Back to Tel Aviv

May 12

For the second night we stayed in the town of Arad about 50 K. from the Dead Sea in a one bedroom apartment.  The next morning we drove to Be’er Sheva in the middle of the Sinai Desert. Both the Sinai and the Negev, which border each other in southern Israel, are much more arid than  the desert around Grand Junction.  The higher portions of the desert have some vegitation.

We had a female soldier guide us through the Israeli Air Force Museum which had about 150 planes/helicopters on display dating from before the War of Independence in 1948 until the present. We sat in the plane (in the actual seats!) in which Menachem Begin and Egypt’s Anwar Sadat sat in at the time of the peace accords in 1979. We watched a brief film about the history of the airforce from inside the 707 that carried the hostages from Entebbe, Uganda, back to Israel after the successful rescue by Israeli forces.

From there we moved on to the Bedouin Museum north of Be’er Sheva.  The Bedouins have been wandering in the desert for centuries.  The museum explained the culture and practices of the Bedouins and how they are being moved from tents to concrete houses by the government. Despite the changes, the landscape is dotted with Bedoin tents and flocks of camels, goats and sheep.

From there we drove back to Tel Aviv, which is a fairly large cosmopolitan city and to the hostel that we had stayed at last week.  We renewed our lease of the vehicle and began the hunt for a parking space. We parked in the street  next to the hostel and met Roberta Yares (Ed’s brother’s ex-wife’s sister) for dinner and talk.  Upon returning to the car we were awarded with a parking ticket (100 Shekels – $25) and put the car in a lot until the next morning.Featured image

Please send reinforcements…ha

Featured imageThe Peace Plane

The next morning we checked out of the hostel and wrestled with the what to do with the car.  Decided to drive north about 50 K. to Caesaria, a Roman city built by King Herod in the first century.  It was not so easy finding our way out of town on the crowded Tel Aviv roads and traffic.  Caesaria is a large site with little of the originall buildings except the foundations remaining.  Exceptions are the theater and the chariot racing/gladiator fighting area.  It sits right on the Mediteranean Sea in a beautiful spot.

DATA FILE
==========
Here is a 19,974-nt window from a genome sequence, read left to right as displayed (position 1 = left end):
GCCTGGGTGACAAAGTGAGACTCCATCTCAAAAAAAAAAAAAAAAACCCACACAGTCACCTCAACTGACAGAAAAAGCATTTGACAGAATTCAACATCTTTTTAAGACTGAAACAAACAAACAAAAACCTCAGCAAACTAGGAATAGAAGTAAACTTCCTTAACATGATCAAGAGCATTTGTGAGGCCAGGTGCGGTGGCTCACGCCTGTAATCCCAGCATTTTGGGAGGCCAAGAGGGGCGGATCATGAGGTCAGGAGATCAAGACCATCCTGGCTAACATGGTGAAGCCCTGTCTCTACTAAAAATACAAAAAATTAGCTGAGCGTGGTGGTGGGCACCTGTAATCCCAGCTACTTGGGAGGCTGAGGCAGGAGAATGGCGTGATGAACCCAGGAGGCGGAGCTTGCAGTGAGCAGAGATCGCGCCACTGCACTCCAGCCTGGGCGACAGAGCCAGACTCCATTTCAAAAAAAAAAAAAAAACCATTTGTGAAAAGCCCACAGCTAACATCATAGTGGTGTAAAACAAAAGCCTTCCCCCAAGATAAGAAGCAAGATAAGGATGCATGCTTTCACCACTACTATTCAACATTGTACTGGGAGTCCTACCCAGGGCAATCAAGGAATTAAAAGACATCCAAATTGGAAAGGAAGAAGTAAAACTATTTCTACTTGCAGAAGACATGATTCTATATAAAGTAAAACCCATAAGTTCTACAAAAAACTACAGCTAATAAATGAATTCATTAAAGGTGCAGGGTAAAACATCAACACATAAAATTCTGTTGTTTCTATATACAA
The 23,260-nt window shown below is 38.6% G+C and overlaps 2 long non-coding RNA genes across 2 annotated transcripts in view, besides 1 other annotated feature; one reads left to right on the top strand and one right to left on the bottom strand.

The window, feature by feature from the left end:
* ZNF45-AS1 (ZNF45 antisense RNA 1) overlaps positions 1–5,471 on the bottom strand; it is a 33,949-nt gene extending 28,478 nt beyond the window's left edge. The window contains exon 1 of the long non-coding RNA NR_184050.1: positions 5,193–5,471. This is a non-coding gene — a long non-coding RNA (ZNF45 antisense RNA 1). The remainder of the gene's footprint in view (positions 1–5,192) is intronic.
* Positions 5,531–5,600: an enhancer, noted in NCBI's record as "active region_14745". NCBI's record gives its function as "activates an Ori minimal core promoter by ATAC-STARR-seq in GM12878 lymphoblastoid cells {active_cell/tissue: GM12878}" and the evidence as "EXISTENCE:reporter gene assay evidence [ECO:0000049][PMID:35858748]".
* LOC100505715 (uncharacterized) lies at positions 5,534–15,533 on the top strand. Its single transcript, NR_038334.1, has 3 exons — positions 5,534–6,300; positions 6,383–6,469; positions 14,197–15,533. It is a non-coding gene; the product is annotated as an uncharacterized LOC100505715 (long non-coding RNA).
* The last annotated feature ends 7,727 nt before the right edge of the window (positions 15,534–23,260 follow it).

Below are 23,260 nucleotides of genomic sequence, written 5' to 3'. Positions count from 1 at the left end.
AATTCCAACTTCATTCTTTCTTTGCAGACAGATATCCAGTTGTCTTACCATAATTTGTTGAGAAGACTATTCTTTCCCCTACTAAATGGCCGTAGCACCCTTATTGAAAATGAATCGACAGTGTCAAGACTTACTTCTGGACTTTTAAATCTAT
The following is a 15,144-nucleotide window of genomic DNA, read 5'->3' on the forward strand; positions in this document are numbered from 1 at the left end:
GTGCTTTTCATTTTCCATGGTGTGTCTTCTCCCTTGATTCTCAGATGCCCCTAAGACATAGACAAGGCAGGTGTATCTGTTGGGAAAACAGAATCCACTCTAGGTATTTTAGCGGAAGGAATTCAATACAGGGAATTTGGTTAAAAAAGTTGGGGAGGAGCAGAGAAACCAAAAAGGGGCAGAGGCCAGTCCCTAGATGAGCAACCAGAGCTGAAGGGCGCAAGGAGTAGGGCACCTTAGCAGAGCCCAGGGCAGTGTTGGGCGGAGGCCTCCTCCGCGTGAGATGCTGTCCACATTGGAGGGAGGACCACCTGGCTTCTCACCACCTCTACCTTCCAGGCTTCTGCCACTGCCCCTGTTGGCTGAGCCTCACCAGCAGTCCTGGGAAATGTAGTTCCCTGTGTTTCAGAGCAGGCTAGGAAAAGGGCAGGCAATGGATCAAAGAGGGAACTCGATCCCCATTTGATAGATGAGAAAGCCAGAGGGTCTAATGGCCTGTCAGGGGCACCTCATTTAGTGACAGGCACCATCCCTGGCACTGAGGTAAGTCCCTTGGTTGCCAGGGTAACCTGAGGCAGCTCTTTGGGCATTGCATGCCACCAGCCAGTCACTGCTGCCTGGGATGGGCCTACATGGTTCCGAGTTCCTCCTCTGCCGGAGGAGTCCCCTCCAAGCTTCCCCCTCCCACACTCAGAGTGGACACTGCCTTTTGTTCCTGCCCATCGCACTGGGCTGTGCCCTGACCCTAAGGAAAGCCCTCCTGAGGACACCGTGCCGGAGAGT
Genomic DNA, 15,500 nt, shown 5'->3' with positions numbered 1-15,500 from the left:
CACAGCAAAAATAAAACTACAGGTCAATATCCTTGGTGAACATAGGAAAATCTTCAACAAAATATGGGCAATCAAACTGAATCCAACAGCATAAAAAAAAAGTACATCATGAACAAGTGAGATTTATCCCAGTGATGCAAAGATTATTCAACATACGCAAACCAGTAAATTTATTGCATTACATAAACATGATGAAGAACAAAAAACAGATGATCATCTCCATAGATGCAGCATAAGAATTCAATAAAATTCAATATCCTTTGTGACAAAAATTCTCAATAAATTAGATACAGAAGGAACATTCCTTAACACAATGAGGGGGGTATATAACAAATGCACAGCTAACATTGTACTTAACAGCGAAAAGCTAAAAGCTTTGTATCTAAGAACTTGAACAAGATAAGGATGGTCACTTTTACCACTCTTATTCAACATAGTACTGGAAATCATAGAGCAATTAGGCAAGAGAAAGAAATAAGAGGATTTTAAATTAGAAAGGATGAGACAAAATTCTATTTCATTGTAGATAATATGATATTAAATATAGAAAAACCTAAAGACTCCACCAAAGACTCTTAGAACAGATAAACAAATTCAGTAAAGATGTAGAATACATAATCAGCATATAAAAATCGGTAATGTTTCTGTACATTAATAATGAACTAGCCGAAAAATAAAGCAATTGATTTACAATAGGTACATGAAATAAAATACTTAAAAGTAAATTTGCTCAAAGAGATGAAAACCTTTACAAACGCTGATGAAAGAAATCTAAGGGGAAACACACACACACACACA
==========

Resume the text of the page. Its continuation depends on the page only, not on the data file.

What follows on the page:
We returned to Tel Aviv late in the afternoon and hooked up with fellow Warmshowers host Melanie.  She lives in a poor section of Tel Aviv where parking was not a problem.  Not many people there can afford autos. Melanie made dinner and told us of her extensive travels as an international journalist.  She recently returned from a trip to Nepal to cover the damage from the earthquakes. Since it was Friday, we had less trouble finding parking as it does not appear that the authorities enforce parking regulations.  In Israel, the weekend consists of Friday and Saturday with school, work, shopping, etc. resuming on Sunday.  Before leaving we contacted a very close friend of a friend who lives in Haifa. Eli and Yael invited us to stay with them and have Shabbat dinner that night.  What a good feeling to connect with such kind people.

We detoured on our way out of Tel Aviv and spent about 4 hours wandering around the ancient Roman port of Jaffa.  In a small shop we met the shop owner and a friend of his who were taking bets on which country we were from.  The shop owner guessed Germany while his friend, Ronni, guessed correctly.  We continued our conversation with Ronni for more than an hour over coffee before she gave us a guided tour of the area.  She is a licensed guide, but would not take any money form us.

At 3 pm we left Tel Aviv and again drove north 100 K. to Haifa. We connected with Eli Levy who escorted us to his home for Shabbat dinner with his family, mother and his in-laws.  He and his wife Yael have 6 children three of which still live at home and go to school.  Everyone comes home Fri night for Shabbat dinner and celebration.  It was a heatwarming expperience to see the genuine love and affection all around.  Most of them are of a liberal bent and despise Netanyahu, except for Yael’s father who at 84 is sharp as a tack and a confirmed conservative.

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